MGM Mirage Says Asian High Rollers Fear U.S. Travel for Sg Online Casino

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MGM Mirage Says Asian High Rollers Fear U.S. Travel for Sg Online Casino

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MGM Mirage results have improved from the lows experienced in the three weeks that followed the Sept. 11 terror attacks on the World Trade Center and Pentagon.

 

But company executives don’t expect to see a return of international high-roller play to the MGM Grand, Bellagio and Mirage until the first quarter of next year.

 

The reason: Asian gamblers fear traveling to the United States as they read and hear numerous news stories of the latest anthrax find and terrorist alert.

 

Company executives attempted to spark international high-end play earlier this month with a pair of baccarat and golf tournaments. But the events were cancelled because MGM Mirage bosses decided the expected benefits didn’t warrant the cost.

 

High-end play generates less than 20 percent of the company’s business.

 

“The fear factor would be greater the greater the (distance) the person was from our properties,” said MGM Mirage Chairman and Chief Executive Officer Terry Lanni, who recently returned from a casino marketing trip to Asia. “You have the fear that people’s lives are in danger.”

 

The company’s top executive delivered his comments during a Tuesday morning conference call with investors, analysts and reporters to discuss MGM Mirage’s third-quarter results for the period ended Sept. 30.

 

The Strip casino giant reported earnings of 19 cents a share before one-time expenses, which was down from 45 cents a share in the third quarter of last year, with the results reflecting the substantial decline in domestic and international travel that followed the attacks.

 

The company was on pace for a strong quarter in the days leading to the Sept. 11 attacks. But the travel decline took an immediate toll as it “pretty much wiped out all the positive” numbers, said John Redmond, chief executive officer of MGM Mirage subsidiary MGM Grand Resorts.

 

After one-time charges, the company reported a third-quarter loss of 9 cents a share compared with post-charge earnings of 42 cents a share a year ago.

 

The company’s net revenue on Sg Online Casino was down 5.3 percent to $993 million and cash flow fell 30 percent to $236.5 million for the quarter as the company’s Las Vegas Boulevard megaresorts experienced an unprecedented low in room occupancy rate.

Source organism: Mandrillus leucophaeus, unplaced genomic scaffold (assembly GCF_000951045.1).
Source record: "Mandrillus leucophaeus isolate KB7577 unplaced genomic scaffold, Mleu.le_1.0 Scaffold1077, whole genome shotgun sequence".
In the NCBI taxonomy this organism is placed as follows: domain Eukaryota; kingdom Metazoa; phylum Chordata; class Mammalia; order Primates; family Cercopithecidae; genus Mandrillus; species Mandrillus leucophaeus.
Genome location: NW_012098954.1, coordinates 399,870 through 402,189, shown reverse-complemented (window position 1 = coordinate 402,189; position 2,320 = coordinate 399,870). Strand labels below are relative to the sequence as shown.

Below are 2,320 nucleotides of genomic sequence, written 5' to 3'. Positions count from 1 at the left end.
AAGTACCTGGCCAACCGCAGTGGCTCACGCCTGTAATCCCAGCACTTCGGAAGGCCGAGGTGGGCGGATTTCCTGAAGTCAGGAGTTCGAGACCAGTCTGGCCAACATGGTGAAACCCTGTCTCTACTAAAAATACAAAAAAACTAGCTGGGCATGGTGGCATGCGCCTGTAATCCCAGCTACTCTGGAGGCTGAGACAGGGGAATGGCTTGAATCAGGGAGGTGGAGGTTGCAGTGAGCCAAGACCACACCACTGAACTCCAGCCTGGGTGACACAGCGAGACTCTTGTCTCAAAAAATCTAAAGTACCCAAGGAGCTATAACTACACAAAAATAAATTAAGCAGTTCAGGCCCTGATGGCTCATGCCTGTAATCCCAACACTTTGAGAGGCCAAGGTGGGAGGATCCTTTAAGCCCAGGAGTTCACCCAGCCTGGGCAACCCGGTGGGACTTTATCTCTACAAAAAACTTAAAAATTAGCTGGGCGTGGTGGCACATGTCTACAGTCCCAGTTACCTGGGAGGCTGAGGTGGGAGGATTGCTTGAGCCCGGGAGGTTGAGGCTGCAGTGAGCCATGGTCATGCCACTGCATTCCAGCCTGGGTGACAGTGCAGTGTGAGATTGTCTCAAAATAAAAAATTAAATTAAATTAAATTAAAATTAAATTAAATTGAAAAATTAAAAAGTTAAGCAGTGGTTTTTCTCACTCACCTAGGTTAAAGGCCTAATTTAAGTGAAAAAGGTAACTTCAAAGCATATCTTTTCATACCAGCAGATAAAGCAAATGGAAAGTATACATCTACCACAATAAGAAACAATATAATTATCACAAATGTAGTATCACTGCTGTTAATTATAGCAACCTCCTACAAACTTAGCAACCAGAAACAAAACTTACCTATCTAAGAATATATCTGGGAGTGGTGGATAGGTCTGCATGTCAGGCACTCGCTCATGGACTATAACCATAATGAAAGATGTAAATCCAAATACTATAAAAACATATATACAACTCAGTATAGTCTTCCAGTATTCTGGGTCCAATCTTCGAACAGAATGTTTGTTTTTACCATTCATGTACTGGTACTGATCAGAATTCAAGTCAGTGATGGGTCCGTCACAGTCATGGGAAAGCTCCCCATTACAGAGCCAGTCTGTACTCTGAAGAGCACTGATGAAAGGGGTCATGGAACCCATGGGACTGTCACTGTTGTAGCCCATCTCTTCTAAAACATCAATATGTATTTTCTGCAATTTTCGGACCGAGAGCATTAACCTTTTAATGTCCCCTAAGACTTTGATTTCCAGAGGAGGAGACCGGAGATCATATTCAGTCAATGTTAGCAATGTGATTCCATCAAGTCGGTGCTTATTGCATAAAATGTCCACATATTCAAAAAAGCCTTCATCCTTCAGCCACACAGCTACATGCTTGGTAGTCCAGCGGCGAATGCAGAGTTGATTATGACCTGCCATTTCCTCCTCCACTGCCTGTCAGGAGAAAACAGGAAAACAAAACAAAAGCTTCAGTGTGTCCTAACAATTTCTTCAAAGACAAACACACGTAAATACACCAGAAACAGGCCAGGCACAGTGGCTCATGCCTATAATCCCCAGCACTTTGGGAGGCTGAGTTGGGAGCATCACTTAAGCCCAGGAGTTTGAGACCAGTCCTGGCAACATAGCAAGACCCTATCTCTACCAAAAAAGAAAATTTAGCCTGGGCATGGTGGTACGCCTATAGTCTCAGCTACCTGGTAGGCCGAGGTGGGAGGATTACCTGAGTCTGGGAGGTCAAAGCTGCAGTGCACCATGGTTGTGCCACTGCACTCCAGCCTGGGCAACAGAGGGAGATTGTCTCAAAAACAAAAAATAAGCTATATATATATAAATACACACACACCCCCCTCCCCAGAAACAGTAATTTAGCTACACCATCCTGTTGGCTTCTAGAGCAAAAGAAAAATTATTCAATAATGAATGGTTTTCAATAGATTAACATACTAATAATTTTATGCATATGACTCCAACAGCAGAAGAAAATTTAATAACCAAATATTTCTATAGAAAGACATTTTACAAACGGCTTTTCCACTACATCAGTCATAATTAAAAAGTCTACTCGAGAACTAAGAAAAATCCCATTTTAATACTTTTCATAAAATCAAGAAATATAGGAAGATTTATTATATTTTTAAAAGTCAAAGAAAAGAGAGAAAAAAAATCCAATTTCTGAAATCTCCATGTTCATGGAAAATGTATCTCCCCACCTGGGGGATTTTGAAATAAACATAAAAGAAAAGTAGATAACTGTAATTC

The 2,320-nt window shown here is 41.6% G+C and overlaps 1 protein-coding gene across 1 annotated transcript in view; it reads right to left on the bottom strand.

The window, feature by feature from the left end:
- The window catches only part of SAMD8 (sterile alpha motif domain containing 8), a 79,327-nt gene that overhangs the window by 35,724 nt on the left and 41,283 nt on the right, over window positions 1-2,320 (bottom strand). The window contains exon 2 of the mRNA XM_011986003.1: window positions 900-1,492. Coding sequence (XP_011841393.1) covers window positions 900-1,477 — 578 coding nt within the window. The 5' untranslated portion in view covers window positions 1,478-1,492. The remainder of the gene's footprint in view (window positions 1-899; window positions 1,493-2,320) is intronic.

That figure is typically in the mid- to high-90 percent range for September but fell to 64 percent between Sept. 11 and Sept. 30.

 

Profits before one-time expenses were $30.1 million compared with $73.2 million a year ago.

 

In response, MGM Mirage executives implemented “cost-containment strategies,” including a significant reduction in payroll and a refocusing of several marketing programs.

 

The company laid off 6,400 of its 38,000 Las Vegas workers and recently returned to part-time status about 30 percent of the newly unemployed.

 

The job cuts led to an after-tax restructuring charge of $12.9 million, or 8 cents a share. The company also took a loss of $30.8 million, or 19 cents a share, for some of its assets.

 

MGM Mirage President and Chief Financial Officer Jim Murren said the company, which has 19 casinos on three continents, will turn a profit during the current quarter.

 

“We have confidence that we are going to make money. I don’t know how much,” Murren said, noting that financial analysts’ projections of 5 cents a share for fourth-quarter earnings are “pretty good.”

 

MGM Mirage shares were down 80 cents on the New York Stock Exchange Tuesday to close at $21.75.

 

Bear, Stearns & Co. financial analyst Jason Ader maintained Tuesday his “buy” rating on MGM Mirage shares. “We believe management will continue to look at various ways to improve cash flow and believe the company remains very healthy financially,” Ader wrote in a report.

 

Several of the company’s hotels have sold out during recent weekends, allowing executives to gradually raise the average nightly charge for the company’s 18,000 Las Vegas hotel rooms.

 

“We look at this as if we’re (opening) a new hotel project,” said Bobby Baldwin, president and chief executive officer of the company’s Mirage Resorts subsidiary.

 

That means first filling hotel rooms, then ensuring there’s a profitable mix of casino guests to trade show goers to tourists before attempting to raise average nightly room prices.

 

Meantime, MGM Mirage executives appeared to soften their commitment to a planned casino project for Atlantic City, just days after the New York Legislature paved the way for the opening of six casinos in the Empire State.

 

In August, MGM Grand Resorts’ Redmond said company officials would release details of a new casino project for the Jersey Shore city by early next year.

 

On Wednesday, he said the company “hasn’t made any final decisions” on its Atlantic City plans, while noting that he and his colleagues are monitoring the push for legalized gambling in New York as well as in Pennsylvania, Ohio and Massachusetts.

 

 

 

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